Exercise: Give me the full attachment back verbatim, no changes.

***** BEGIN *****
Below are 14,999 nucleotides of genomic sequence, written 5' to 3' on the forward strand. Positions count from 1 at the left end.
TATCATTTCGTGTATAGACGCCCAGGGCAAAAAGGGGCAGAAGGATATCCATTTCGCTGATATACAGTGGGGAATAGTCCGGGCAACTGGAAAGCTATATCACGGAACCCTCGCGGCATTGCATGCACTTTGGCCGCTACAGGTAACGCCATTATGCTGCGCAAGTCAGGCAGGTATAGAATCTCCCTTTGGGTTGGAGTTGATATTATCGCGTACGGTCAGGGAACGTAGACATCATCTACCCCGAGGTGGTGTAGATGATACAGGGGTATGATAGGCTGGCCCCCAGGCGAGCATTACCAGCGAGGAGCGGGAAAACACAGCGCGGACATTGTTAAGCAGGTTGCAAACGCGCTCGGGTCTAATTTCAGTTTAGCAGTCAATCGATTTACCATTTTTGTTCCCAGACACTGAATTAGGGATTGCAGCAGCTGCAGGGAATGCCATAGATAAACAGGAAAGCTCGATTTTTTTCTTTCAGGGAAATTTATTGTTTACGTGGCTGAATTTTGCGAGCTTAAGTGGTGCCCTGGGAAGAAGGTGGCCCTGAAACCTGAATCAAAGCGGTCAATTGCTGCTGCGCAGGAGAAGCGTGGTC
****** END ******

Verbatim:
Below are 14,999 nucleotides of genomic sequence, written 5' to 3' on the forward strand. Positions count from 1 at the left end.
TATCATTTCGTGTATAGACGCCCAGGGCAAAAAGGGGCAGAAGGATATCCATTTCGCTGATATACAGTGGGGAATAGTCCGGGCAACTGGAAAGCTATATCACGGAACCCTCGCGGCATTGCATGCACTTTGGCCGCTACAGGTAACGCCATTATGCTGCGCAAGTCAGGCAGGTATAGAATCTCCCTTTGGGTTGGAGTTGATATTATCGCGTACGGTCAGGGAACGTAGACATCATCTACCCCGAGGTGGTGTAGATGATACAGGGGTATGATAGGCTGGCCCCCAGGCGAGCATTACCAGCGAGGAGCGGGAAAACACAGCGCGGACATTGTTAAGCAGGTTGCAAACGCGCTCGGGTCTAATTTCAGTTTAGCAGTCAATCGATTTACCATTTTTGTTCCCAGACACTGAATTAGGGATTGCAGCAGCTGCAGGGAATGCCATAGATAAACAGGAAAGCTCGATTTTTTTCTTTCAGGGAAATTTATTGTTTACGTGGCTGAATTTTGCGAGCTTAAGTGGTGCCCTGGGAAGAAGGTGGCCCTGAAACCTGAATCAAAGCGGTCAATTGCTGCTGCGCAGGAGAAGCGTGGTC